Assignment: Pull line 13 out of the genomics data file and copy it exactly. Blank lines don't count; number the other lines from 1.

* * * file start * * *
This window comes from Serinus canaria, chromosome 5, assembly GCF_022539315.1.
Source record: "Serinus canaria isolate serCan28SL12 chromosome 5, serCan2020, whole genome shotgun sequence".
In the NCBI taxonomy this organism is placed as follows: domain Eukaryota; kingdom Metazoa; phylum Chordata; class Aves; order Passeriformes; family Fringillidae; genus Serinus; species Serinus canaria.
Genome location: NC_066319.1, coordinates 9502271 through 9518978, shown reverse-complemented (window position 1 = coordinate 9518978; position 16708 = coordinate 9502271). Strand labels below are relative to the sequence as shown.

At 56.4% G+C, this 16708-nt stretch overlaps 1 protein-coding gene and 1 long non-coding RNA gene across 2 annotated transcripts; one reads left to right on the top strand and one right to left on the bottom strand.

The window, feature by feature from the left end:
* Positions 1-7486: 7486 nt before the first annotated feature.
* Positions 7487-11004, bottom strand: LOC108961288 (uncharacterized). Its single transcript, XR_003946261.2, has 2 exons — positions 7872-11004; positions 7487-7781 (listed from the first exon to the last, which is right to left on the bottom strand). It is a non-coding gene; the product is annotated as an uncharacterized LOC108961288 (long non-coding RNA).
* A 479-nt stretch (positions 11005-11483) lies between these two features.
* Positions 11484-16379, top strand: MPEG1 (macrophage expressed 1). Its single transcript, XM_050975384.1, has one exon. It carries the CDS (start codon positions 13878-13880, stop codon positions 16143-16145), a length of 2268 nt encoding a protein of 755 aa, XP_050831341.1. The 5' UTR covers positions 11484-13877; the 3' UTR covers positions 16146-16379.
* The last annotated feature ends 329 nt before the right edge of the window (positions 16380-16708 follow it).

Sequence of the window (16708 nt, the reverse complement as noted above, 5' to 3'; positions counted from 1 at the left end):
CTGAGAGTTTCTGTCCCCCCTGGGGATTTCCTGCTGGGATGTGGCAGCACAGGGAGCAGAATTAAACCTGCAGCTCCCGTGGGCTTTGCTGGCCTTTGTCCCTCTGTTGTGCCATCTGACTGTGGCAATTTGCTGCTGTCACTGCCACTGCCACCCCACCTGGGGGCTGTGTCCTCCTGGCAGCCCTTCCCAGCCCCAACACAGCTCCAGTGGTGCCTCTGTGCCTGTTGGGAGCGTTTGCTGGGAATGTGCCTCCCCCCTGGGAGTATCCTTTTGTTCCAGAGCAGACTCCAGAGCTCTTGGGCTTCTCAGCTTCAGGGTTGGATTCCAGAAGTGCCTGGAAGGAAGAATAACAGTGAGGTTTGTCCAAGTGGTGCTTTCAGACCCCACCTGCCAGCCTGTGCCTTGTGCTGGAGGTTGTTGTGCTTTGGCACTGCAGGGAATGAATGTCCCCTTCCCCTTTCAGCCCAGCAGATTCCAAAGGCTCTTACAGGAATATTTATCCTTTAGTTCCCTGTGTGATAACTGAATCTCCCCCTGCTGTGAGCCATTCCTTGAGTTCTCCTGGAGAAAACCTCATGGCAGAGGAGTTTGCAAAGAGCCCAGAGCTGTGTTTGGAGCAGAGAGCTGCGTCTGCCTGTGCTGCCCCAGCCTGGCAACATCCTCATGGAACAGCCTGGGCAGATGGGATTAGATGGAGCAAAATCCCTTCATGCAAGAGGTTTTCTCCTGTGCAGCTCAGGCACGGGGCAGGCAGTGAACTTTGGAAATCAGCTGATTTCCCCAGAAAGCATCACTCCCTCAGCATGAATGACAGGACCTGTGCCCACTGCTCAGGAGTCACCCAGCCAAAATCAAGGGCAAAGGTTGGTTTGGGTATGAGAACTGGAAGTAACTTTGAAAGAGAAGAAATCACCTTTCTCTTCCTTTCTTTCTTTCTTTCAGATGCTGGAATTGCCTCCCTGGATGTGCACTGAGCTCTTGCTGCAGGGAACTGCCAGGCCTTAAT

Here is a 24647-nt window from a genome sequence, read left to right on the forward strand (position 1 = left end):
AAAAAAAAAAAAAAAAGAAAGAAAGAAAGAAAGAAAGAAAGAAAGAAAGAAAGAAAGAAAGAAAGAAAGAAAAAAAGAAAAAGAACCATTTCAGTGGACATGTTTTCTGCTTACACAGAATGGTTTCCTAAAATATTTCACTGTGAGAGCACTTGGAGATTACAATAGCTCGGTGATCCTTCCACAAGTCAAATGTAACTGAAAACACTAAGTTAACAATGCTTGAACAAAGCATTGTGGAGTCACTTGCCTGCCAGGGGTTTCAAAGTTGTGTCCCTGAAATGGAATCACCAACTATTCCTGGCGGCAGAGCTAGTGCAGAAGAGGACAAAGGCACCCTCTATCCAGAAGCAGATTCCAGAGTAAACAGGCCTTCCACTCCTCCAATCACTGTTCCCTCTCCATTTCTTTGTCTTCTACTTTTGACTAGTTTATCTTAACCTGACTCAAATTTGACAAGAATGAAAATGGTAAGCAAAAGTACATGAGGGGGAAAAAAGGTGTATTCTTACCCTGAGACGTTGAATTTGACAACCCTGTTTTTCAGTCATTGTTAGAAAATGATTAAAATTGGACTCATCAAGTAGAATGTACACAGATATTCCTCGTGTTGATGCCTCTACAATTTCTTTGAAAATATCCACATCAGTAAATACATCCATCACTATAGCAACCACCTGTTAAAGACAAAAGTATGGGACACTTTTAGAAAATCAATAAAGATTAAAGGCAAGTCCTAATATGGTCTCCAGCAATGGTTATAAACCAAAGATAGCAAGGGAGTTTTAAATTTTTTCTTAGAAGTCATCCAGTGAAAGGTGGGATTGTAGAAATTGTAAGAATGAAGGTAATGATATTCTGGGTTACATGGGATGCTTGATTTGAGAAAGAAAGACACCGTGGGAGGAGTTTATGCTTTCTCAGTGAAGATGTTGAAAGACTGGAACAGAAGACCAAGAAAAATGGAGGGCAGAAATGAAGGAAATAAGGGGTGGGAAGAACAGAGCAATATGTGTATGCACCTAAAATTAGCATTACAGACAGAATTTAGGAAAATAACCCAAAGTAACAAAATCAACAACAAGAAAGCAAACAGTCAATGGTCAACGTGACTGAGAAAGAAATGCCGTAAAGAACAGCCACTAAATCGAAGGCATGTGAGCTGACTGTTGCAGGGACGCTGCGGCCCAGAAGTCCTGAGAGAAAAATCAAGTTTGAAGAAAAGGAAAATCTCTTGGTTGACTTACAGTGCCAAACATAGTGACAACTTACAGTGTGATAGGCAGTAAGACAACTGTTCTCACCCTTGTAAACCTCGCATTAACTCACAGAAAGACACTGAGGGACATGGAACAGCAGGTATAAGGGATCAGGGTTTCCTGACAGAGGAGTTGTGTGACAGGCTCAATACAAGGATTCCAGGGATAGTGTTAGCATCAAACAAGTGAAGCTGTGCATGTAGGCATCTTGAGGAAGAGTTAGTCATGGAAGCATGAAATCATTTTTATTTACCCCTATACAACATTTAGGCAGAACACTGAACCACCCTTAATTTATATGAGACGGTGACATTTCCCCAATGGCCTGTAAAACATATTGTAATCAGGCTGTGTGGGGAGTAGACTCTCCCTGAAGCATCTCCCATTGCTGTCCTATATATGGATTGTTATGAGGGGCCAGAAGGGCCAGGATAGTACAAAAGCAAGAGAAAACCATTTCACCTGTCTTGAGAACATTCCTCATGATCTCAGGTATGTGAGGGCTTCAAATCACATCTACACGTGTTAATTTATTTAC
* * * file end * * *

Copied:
CTGAGAGTTTCTGTCCCCCCTGGGGATTTCCTGCTGGGATGTGGCAGCACAGGGAGCAGAATTAAACCTGCAGCTCCCGTGGGCTTTGCTGGCCTTTGTCCCTCTGTTGTGCCATCTGACTGTGGCAATTTGCTGCTGTCACTGCCACTGCCACCCCACCTGGGGGCTGTGTCCTCCTGGCAGCCCTTCCCAGCCCCAACACAGCTCCAGTGGTGCCTCTGTGCCTGTTGGGAGCGTTTGCTGGGAATGTGCCTCCCCCCTGGGAGTATCCTTTTGTTCCAGAGCAGACTCCAGAGCTCTTGGGCTTCTCAGCTTCAGGGTTGGATTCCAGAAGTGCCTGGAAGGAAGAATAACAGTGAGGTTTGTCCAAGTGGTGCTTTCAGACCCCACCTGCCAGCCTGTGCCTTGTGCTGGAGGTTGTTGTGCTTTGGCACTGCAGGGAATGAATGTCCCCTTCCCCTTTCAGCCCAGCAGATTCCAAAGGCTCTTACAGGAATATTTATCCTTTAGTTCCCTGTGTGATAACTGAATCTCCCCCTGCTGTGAGCCATTCCTTGAGTTCTCCTGGAGAAAACCTCATGGCAGAGGAGTTTGCAAAGAGCCCAGAGCTGTGTTTGGAGCAGAGAGCTGCGTCTGCCTGTGCTGCCCCAGCCTGGCAACATCCTCATGGAACAGCCTGGGCAGATGGGATTAGATGGAGCAAAATCCCTTCATGCAAGAGGTTTTCTCCTGTGCAGCTCAGGCACGGGGCAGGCAGTGAACTTTGGAAATCAGCTGATTTCCCCAGAAAGCATCACTCCCTCAGCATGAATGACAGGACCTGTGCCCACTGCTCAGGAGTCACCCAGCCAAAATCAAGGGCAAAGGTTGGTTTGGGTATGAGAACTGGAAGTAACTTTGAAAGAGAAGAAATCACCTTTCTCTTCCTTTCTTTCTTTCTTTCAGATGCTGGAATTGCCTCCCTGGATGTGCACTGAGCTCTTGCTGCAGGGAACTGCCAGGCCTTAAT